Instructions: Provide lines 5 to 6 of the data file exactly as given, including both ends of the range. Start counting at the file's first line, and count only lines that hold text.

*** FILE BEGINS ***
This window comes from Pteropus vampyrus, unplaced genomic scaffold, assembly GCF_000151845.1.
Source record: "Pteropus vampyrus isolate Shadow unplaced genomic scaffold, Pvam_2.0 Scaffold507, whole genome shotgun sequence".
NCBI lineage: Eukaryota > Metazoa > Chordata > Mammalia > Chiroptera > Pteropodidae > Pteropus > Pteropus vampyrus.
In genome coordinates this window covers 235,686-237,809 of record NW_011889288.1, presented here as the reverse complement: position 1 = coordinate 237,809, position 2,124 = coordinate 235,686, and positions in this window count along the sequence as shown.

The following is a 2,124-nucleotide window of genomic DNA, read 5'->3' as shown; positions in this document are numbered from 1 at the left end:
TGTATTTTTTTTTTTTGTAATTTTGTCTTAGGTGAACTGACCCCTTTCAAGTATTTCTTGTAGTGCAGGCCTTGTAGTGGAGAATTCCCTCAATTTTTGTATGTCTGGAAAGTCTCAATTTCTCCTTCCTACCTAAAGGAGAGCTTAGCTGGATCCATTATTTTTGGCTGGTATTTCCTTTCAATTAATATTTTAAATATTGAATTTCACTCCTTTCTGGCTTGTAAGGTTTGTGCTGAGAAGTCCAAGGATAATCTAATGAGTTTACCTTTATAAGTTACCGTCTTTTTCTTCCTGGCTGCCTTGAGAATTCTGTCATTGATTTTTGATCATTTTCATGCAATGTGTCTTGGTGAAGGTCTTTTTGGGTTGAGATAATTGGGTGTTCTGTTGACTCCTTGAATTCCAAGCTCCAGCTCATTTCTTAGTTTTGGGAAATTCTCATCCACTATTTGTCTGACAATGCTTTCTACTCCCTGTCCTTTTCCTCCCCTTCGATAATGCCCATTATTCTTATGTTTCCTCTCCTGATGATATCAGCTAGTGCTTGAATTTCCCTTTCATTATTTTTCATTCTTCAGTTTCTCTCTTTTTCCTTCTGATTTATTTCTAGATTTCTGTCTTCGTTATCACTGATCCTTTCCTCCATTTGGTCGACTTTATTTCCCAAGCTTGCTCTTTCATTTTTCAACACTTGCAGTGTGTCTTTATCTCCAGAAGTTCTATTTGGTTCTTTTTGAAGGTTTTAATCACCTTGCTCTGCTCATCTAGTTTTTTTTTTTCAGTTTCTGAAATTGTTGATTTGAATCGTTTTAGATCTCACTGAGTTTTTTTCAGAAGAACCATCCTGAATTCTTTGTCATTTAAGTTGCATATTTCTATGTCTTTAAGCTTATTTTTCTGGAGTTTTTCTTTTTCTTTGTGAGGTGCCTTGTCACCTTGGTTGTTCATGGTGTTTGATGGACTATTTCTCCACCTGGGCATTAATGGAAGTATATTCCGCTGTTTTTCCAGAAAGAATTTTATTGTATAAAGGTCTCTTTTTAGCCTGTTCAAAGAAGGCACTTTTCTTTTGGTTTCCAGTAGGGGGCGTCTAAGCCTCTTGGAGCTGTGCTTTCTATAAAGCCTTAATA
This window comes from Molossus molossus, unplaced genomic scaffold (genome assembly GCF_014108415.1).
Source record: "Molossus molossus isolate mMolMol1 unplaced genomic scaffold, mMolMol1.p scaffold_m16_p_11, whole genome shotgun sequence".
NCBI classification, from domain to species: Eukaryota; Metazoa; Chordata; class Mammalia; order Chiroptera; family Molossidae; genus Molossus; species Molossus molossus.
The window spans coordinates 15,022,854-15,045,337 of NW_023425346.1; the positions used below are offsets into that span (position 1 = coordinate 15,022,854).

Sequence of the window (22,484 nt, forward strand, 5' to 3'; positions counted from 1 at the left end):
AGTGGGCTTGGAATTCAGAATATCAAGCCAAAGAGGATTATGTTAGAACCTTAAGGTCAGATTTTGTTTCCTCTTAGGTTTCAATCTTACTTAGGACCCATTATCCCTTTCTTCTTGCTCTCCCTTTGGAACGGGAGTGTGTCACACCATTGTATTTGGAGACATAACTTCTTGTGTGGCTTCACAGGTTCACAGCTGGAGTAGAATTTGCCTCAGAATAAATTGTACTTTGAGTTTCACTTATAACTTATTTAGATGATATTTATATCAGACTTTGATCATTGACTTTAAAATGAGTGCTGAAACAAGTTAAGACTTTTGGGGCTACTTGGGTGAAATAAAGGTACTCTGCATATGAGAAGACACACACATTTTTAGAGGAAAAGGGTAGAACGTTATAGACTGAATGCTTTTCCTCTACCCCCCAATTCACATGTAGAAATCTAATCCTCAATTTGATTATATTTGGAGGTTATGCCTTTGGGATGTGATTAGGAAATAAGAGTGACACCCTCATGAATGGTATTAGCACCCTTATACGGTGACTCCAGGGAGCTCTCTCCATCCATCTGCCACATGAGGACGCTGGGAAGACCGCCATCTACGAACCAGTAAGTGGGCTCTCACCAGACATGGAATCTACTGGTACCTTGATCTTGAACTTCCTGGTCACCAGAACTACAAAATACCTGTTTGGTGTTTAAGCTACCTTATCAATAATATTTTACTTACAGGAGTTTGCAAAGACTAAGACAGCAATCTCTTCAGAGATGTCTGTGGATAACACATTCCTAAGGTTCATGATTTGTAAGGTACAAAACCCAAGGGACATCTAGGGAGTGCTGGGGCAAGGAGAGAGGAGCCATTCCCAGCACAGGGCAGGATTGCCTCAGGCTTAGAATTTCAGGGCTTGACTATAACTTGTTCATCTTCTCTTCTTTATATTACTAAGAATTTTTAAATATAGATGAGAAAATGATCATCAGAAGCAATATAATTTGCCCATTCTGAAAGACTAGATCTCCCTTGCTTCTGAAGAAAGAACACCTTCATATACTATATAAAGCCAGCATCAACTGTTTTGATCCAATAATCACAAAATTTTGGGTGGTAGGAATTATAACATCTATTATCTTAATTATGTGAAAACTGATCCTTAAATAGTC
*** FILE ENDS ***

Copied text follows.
The following is a 2,124-nucleotide window of genomic DNA, read 5'->3' as shown; positions in this document are numbered from 1 at the left end:
TGTATTTTTTTTTTTTGTAATTTTGTCTTAGGTGAACTGACCCCTTTCAAGTATTTCTTGTAGTGCAGGCCTTGTAGTGGAGAATTCCCTCAATTTTTGTATGTCTGGAAAGTCTCAATTTCTCCTTCCTACCTAAAGGAGAGCTTAGCTGGATCCATTATTTTTGGCTGGTATTTCCTTTCAATTAATATTTTAAATATTGAATTTCACTCCTTTCTGGCTTGTAAGGTTTGTGCTGAGAAGTCCAAGGATAATCTAATGAGTTTACCTTTATAAGTTACCGTCTTTTTCTTCCTGGCTGCCTTGAGAATTCTGTCATTGATTTTTGATCATTTTCATGCAATGTGTCTTGGTGAAGGTCTTTTTGGGTTGAGATAATTGGGTGTTCTGTTGACTCCTTGAATTCCAAGCTCCAGCTCATTTCTTAGTTTTGGGAAATTCTCATCCACTATTTGTCTGACAATGCTTTCTACTCCCTGTCCTTTTCCTCCCCTTCGATAATGCCCATTATTCTTATGTTTCCTCTCCTGATGATATCAGCTAGTGCTTGAATTTCCCTTTCATTATTTTTCATTCTTCAGTTTCTCTCTTTTTCCTTCTGATTTATTTCTAGATTTCTGTCTTCGTTATCACTGATCCTTTCCTCCATTTGGTCGACTTTATTTCCCAAGCTTGCTCTTTCATTTTTCAACACTTGCAGTGTGTCTTTATCTCCAGAAGTTCTATTTGGTTCTTTTTGAAGGTTTTAATCACCTTGCTCTGCTCATCTAGTTTTTTTTTTTCAGTTTCTGAAATTGTTGATTTGAATCGTTTTAGATCTCACTGAGTTTTTTTCAGAAGAACCATCCTGAATTCTTTGTCATTTAAGTTGCATATTTCTATGTCTTTAAGCTTATTTTTCTGGAGTTTTTCTTTTTCTTTGTGAGGTGCCTTGTCACCTTGGTTGTTCATGGTGTTTGATGGACTATTTCTCCACCTGGGCATTAATGGAAGTATATTCCGCTGTTTTTCCAGAAAGAATTTTATTGTATAAAGGTCTCTTTTTAGCCTGTTCAAAGAAGGCACTTTTCTTTTGGTTTCCAGTAGGGGGCGTCTAAGCCTCTTGGAGCTGTGCTTTCTATAAAGCCTTAATA